We must draw on the legacy of women all around to continue to make way in both arenas. These great women have been our mentors who have paved the way by showing me and others how to be a physician, a teacher a mentor, a mother, wife and now a patient. Because of their unwavering devotion and commitment to better lives of other women. They stood by me and supported me in my decisions to pursue my area of interest and nurtured my passion. They gave me the skills to look beyond what is before us to what might be. Not knowing that someday, I would use these skills to empower me and other women to become better patient advocates.
What we share in common:
We as a gender independently of our back grounds are united by the fact that multitasking is our way of life. One of the biggest impacts for me as a physician and woman has been the difficulty in multi-tasking that I have experienced since developing PD. It is this inability to carry more than one complex task at a time that has made me unable to continue to practice my beloved profession. But, it has also made me realized that this disruption in task performance can be extremely detrimental as a mother, wife, and daughter. Even when we delegate some of these tasks (like cleaning, cooking, shopping) to others because of our disease we are still ultimately responsible for the “emotional” work that goes into it. We still have to plan, organize, supervise the household, our work as well as our kid’s schedules and activities; while we make sure we assist their school meetings, performances, and keep up with their social and emotional growth. After all it is up to us how our children turn up as adults. We want strong confident, well-grounded sympathetic and caring adults (Not an easy feat even when we are healthy).
As a female physician, I knew that it was up to me to find that “balance” between home and career. Over the years, I have learned than that it is impossible to have it all. The balance in life comes not in being able to do everything and have everything but spending your time doing what matters most with those that are most important in your life. This is the true balance. This is also where being a woman doctor and a woman with PD parallel one other. In order to be successful at either, we must begin by setting priorities. We must learn to make decisions without allowing social norms to interfere with or dictate what the rules of our own life and home should be. What works for me may not necessarily work for someone else. I am lucky to have a husband who is a good provider but is also not afraid to help out with household chores when the need arises. He does not make many demands on me – however there are task which he simply won’t address, most of the time because as a man he does not think are important or necessary. He will chauffeur my daughter but rarely knows her schedule.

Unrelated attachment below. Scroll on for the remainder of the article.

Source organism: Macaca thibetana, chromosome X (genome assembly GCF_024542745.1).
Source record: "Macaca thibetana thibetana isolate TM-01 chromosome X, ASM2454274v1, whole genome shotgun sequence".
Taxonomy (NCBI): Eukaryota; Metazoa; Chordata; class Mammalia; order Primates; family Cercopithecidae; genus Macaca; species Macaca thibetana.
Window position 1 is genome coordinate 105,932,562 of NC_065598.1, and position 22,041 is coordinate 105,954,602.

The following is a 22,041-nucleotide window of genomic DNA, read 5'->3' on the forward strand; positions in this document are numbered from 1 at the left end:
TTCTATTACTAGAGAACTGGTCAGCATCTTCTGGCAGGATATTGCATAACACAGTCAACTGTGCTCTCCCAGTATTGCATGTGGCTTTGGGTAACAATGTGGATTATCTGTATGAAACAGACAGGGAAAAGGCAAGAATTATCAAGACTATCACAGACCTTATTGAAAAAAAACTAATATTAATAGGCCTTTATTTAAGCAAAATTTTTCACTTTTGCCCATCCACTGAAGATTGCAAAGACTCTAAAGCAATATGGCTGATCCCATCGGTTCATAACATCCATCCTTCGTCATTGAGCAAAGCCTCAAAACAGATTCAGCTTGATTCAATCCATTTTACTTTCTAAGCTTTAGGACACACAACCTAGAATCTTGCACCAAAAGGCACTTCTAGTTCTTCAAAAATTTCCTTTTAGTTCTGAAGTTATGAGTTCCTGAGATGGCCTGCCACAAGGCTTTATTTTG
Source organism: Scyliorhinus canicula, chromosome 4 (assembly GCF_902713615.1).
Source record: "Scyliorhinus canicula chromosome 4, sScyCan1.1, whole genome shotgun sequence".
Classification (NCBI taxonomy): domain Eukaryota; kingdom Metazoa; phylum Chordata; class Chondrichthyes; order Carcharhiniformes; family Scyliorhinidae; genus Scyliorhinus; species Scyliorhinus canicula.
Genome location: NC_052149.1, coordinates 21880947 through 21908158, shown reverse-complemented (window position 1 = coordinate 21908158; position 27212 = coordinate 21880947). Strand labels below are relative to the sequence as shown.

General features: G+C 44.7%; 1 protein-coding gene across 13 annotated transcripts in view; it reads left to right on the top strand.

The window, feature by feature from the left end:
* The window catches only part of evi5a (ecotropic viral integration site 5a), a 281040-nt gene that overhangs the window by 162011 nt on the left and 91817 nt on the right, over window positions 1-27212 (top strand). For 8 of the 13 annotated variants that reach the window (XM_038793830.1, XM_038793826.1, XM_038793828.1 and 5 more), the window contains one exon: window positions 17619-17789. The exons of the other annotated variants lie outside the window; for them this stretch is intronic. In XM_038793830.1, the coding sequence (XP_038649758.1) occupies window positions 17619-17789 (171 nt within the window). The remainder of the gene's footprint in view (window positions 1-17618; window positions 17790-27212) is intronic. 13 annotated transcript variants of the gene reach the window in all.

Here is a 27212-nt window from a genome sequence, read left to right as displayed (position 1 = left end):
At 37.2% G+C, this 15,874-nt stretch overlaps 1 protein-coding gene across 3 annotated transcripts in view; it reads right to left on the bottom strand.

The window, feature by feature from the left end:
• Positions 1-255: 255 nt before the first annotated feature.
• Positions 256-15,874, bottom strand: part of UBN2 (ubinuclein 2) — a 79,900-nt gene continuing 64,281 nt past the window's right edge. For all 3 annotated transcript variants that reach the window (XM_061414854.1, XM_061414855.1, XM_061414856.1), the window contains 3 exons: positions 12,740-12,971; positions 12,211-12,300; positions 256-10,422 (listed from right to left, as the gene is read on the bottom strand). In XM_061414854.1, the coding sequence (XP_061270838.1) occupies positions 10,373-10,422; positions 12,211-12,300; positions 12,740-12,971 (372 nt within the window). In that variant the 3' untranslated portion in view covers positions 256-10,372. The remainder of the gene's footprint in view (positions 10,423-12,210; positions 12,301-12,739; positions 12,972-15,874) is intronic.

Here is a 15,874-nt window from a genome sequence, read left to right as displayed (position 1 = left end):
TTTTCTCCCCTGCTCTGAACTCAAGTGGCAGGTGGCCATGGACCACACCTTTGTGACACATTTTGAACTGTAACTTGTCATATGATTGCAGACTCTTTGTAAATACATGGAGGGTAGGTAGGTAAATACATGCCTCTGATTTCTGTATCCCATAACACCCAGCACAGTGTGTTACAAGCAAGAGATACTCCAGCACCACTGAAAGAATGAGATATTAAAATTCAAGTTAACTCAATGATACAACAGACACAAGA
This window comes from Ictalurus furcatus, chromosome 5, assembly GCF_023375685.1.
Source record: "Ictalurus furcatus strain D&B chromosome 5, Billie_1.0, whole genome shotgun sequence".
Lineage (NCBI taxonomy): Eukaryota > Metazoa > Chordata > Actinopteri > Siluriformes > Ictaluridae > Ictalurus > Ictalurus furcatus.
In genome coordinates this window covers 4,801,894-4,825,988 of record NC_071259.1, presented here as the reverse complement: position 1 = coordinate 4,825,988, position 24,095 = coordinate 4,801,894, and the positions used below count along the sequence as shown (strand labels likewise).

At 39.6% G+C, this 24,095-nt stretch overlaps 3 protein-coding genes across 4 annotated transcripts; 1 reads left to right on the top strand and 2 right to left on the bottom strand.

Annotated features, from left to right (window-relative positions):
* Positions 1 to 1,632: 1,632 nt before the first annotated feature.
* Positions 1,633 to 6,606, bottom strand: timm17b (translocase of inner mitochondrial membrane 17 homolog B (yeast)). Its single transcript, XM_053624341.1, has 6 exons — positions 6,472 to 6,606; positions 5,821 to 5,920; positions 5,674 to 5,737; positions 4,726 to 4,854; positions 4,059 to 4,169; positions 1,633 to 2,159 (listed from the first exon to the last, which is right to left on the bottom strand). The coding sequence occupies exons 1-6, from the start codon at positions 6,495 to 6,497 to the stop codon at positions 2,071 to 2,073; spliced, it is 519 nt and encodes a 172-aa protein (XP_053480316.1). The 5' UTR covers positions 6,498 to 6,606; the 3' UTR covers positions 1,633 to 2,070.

For all female physicians just like for all women with Parkinson’s having a strong support system is crucial to being able to weather any storm and share the daily burdens of trying to “have it all” or do it all. I dole out my energy to the most important things in my life. For instance being present in my daughter’s life is of the utmost importance. Everything else comes second. When deciding is like doing patient triage, I think about what needs my most immediate attention at the moment and what can wait. Practice doing this and I guarantee that some stresses will begin to melt away from your life.
Although we still have much to learn about gender differences in the area of PD. This is an exciting time. We are slowly beginning to see a shifts in the way we approach women’s health issues and gender differences in relation to PD. Yet, I like to see the minority gap close and the time to actual diagnosis of women be dramatically reduced.